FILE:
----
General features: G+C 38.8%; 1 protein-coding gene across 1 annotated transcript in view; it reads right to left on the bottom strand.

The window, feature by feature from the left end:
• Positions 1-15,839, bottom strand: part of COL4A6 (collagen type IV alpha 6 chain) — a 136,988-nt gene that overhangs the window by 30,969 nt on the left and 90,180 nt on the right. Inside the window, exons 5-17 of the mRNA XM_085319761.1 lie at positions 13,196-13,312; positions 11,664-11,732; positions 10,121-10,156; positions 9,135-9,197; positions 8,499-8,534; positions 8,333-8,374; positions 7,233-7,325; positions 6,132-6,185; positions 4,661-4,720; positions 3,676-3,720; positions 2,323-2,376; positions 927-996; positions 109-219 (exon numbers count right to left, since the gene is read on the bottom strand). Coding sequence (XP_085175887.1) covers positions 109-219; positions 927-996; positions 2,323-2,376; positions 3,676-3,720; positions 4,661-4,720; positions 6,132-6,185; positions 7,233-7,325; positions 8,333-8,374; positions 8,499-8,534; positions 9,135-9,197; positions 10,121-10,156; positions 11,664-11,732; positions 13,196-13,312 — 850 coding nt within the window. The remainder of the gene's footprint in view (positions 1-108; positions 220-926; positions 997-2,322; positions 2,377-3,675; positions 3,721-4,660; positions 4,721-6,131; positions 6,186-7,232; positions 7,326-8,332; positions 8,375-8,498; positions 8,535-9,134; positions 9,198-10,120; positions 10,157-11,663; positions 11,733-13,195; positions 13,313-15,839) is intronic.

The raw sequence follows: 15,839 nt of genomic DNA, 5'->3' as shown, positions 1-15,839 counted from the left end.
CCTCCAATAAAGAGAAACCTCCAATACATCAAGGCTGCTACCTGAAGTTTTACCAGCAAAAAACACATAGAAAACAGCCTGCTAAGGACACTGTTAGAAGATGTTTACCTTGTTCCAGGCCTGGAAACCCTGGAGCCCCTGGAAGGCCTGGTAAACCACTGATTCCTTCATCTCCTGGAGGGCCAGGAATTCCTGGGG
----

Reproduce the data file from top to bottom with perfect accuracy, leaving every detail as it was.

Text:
General features: G+C 38.8%; 1 protein-coding gene across 1 annotated transcript in view; it reads right to left on the bottom strand.

The window, feature by feature from the left end:
• Positions 1-15,839, bottom strand: part of COL4A6 (collagen type IV alpha 6 chain) — a 136,988-nt gene that overhangs the window by 30,969 nt on the left and 90,180 nt on the right. Inside the window, exons 5-17 of the mRNA XM_085319761.1 lie at positions 13,196-13,312; positions 11,664-11,732; positions 10,121-10,156; positions 9,135-9,197; positions 8,499-8,534; positions 8,333-8,374; positions 7,233-7,325; positions 6,132-6,185; positions 4,661-4,720; positions 3,676-3,720; positions 2,323-2,376; positions 927-996; positions 109-219 (exon numbers count right to left, since the gene is read on the bottom strand). Coding sequence (XP_085175887.1) covers positions 109-219; positions 927-996; positions 2,323-2,376; positions 3,676-3,720; positions 4,661-4,720; positions 6,132-6,185; positions 7,233-7,325; positions 8,333-8,374; positions 8,499-8,534; positions 9,135-9,197; positions 10,121-10,156; positions 11,664-11,732; positions 13,196-13,312 — 850 coding nt within the window. The remainder of the gene's footprint in view (positions 1-108; positions 220-926; positions 997-2,322; positions 2,377-3,675; positions 3,721-4,660; positions 4,721-6,131; positions 6,186-7,232; positions 7,326-8,332; positions 8,375-8,498; positions 8,535-9,134; positions 9,198-10,120; positions 10,157-11,663; positions 11,733-13,195; positions 13,313-15,839) is intronic.

The raw sequence follows: 15,839 nt of genomic DNA, 5'->3' as shown, positions 1-15,839 counted from the left end.
CCTCCAATAAAGAGAAACCTCCAATACATCAAGGCTGCTACCTGAAGTTTTACCAGCAAAAAACACATAGAAAACAGCCTGCTAAGGACACTGTTAGAAGATGTTTACCTTGTTCCAGGCCTGGAAACCCTGGAGCCCCTGGAAGGCCTGGTAAACCACTGATTCCTTCATCTCCTGGAGGGCCAGGAATTCCTGGGG